By Tali Zeloof
An army of female mannequins wearing impeccably structured suits confronts visitors as they enter the Alexander McQueen: Savage Beauty exhibition at the Metropolitan Museum of Art in New York. The tailored suits with their menacing gothic shoulder pads are from the archives of McQueen’s Central St. Martins graduation collection, which was famously bought in its entirety by his close friend and confidant the late Isabella Blow. Curator Andrew Bolton explains that the exhibition is organised thematically rather than chronologically to stimulate a more interpretive experience. However showcasing McQueen’s graduation collection in the first gallery gives audiences an immediate sense of the genesis of McQueen’s genius (Yaeger 2011, p.1).
Walking through a labyrinth of darkly lit corridors punctuated with McQueen’s bejewelled signature skulls and patriotic tartan prints, visitors are presented with the romantic gothic iconography that characterised the late designer’s distinctive aesthetic. His radical designs oscillate between beauty and ugliness, primitivism and sophistication, darkness and light, to arouse an aesthetic of oppositions that is quintessentially McQueen (Bolton 2011, p.14). By celebrating that which is both sensual and repellent, this master couturier created collections so conceptually thrilling that they can’t help but command audience attention.
According to Bolton (2011, p.77) the sado-masochistic perversity that penetrated McQueen’s psyche manifests sculpturally in leather corsets, dominatrix masks and studded neck chokers, all of which arouse ideas of the fetish. While these accessories physically constrain women they also liberate her from the Victorian image of woman as virtuous and chaste. There is no denying the female body is fetishised in this retrospective exhibition. However, to call McQueen a misogynist is to miss the deeper critique inherent in his practice. By ‘challenging and expanding the conventional parameters of fashion’ (Bolton, 2011, p.15), and breaking down culturally constructed categories of ‘femininity,’ McQueen’s clothes enabled women to celebrate and perform the plurality of the self. In this way, when wearing his erotically charged ensembles, women can play both the virgin and the whore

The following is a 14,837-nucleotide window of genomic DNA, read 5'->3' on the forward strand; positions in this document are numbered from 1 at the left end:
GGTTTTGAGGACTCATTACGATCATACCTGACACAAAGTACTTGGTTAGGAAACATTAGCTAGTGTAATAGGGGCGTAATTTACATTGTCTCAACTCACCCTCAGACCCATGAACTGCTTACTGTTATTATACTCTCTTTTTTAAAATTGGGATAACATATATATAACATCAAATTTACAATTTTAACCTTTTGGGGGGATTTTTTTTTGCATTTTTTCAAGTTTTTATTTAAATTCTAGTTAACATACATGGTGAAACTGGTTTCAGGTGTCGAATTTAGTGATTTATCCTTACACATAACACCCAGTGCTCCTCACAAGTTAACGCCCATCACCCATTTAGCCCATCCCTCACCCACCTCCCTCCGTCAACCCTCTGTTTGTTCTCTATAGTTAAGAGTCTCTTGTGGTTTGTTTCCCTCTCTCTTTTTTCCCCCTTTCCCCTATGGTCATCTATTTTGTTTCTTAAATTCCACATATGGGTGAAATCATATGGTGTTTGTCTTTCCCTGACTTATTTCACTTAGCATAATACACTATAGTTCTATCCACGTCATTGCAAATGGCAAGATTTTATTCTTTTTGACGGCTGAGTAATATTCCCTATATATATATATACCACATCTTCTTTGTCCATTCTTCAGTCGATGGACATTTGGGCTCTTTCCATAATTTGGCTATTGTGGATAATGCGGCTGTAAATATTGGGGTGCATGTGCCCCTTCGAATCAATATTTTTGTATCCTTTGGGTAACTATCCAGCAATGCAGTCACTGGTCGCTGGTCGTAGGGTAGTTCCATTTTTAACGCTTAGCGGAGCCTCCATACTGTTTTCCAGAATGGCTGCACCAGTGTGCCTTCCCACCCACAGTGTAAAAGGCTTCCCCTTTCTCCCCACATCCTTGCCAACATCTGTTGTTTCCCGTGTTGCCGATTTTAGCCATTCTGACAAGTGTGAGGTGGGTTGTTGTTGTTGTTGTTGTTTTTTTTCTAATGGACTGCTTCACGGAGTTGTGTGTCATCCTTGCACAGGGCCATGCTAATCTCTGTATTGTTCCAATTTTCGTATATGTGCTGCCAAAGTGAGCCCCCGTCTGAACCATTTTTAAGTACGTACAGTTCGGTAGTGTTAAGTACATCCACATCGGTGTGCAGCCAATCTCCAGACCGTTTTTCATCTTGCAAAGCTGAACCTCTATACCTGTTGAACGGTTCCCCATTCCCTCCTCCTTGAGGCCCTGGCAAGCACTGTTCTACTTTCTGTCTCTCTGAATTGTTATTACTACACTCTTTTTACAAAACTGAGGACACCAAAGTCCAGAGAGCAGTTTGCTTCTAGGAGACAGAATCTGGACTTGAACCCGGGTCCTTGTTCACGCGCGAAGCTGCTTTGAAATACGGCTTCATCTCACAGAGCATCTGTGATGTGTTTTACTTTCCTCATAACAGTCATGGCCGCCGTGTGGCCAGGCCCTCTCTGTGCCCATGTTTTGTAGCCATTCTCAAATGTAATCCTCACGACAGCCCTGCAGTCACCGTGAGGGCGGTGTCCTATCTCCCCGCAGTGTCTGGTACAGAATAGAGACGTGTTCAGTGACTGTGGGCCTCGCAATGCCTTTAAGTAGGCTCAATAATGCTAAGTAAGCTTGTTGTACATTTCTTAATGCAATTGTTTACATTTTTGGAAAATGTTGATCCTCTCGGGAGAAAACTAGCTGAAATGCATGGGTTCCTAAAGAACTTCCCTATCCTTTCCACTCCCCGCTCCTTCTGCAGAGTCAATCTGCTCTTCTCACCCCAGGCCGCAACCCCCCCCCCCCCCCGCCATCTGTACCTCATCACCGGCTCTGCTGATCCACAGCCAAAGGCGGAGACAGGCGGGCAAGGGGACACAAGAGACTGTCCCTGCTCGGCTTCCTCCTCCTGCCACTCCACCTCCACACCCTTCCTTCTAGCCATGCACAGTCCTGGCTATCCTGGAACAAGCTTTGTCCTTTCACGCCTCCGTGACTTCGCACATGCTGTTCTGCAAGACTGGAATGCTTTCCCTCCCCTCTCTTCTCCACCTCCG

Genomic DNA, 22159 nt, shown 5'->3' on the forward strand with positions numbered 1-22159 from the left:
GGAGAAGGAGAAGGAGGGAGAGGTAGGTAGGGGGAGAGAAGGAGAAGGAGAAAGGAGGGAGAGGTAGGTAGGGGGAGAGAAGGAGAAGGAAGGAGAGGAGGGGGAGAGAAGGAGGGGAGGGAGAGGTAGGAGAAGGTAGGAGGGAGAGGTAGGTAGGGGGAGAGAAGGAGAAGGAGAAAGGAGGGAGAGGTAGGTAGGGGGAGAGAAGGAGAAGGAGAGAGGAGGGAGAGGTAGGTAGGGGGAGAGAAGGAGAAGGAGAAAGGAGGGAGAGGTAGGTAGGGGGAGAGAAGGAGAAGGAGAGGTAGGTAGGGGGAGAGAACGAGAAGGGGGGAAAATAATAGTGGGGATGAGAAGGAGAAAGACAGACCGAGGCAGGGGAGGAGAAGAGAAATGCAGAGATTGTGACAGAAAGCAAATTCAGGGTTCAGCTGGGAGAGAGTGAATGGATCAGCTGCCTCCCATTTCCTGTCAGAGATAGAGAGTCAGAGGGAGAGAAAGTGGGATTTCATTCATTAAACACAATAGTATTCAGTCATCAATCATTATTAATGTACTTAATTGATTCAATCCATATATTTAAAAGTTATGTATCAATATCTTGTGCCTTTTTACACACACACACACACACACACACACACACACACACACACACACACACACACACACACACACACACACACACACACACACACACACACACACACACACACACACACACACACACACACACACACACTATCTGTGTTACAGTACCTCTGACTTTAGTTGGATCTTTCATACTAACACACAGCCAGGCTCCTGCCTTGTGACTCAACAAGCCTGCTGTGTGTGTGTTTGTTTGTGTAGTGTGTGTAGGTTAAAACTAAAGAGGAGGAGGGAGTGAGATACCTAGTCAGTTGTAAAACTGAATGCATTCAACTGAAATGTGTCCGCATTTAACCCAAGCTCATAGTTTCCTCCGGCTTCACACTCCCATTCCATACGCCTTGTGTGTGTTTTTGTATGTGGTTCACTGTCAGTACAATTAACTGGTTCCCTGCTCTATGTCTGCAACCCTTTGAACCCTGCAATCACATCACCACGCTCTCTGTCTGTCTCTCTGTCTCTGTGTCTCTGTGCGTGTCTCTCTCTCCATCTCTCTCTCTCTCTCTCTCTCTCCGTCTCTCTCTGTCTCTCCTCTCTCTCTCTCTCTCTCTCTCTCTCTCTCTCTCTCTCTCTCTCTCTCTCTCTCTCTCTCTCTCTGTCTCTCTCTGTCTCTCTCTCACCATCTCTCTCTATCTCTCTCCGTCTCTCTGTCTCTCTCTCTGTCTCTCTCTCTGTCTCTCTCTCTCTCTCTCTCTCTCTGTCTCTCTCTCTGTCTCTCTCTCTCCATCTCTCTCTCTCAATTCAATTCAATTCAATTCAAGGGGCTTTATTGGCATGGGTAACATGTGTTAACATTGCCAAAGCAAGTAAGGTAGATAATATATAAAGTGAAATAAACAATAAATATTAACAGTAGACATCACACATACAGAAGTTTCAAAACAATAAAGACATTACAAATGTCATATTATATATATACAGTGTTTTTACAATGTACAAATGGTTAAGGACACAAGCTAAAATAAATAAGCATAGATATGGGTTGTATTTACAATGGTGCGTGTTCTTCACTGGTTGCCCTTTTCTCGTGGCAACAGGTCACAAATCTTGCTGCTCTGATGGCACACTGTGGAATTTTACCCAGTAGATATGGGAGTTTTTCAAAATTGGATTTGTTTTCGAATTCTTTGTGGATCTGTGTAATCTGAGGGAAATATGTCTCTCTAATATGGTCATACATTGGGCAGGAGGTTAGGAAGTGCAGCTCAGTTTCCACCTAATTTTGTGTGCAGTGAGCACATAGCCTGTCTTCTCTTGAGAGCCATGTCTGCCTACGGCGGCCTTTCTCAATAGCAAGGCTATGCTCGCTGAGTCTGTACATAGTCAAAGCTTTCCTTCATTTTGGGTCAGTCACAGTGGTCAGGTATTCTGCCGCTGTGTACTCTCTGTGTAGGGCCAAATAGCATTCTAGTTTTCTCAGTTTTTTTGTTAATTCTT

Innovative dressmaking reaches its apogee in this exhibition in a billowing strapless dress entitled No.13 which was made as the finale piece for McQueen’s 1997 spring/summer collection. At first glance, the dress seems arbitrarily marked with splatters of acidic coloured spray paint. But listen to the audio guide and watch the video footage documenting the meticulous choreography involved in the garment’s creation and you will fully grasp McQueen’s celebration of the spectacle.
McQueen’s mood was darkly romantic when he constructed the dress Sarabande for his 2007 spring/summer collection (Bolton 2011, p.183). Made from fresh and silk flowers, the dress, which was encased in a transparent vitrine, was so beautiful that it actually took my breath away. As a romantic expression, the garment also grapples with macabre undertones, as the fresh flowers will eventually rot and die (Bataille 1929, p.160).
Sculptural garments that express the darkness of the imagination as well as the frivolousness of fantasy, McQueen’s reptilian printed dresses displayed in the final gallery reflect his philosophical inquiry into humanity’s relationship with nature. While employing the latest in digital technology to create these prints, McQueen was still an artisan in the truest sense of the word, always carrying a pair of scissors in case he needed to cut a garment ad hoc. In this way he privileged the skill of the artist and the craftsmanship of haute couture.
Savage Beauty is a must see exhibition, not only for fashion lovers but for anyone who can appreciate and draw inspiration from a true genius who created wearable avant-garde art.
Alexander McQueen: Savage Beauty, Metropolitan Museum of Art, New York
4 May – 7 August 2011
G Bataille, ‘Language of flowers’, Documents, 3 June 1929.
A Bolton, Alexander McQueen: Savage Beauty, exhibition catalogue, The Metropolitan Museum of Art, New York, 2011.
Sarabande, spring/summer 2007, Nude silk embroidered with silk flowers and fresh flowers. Courtesy of Alexander McQueen.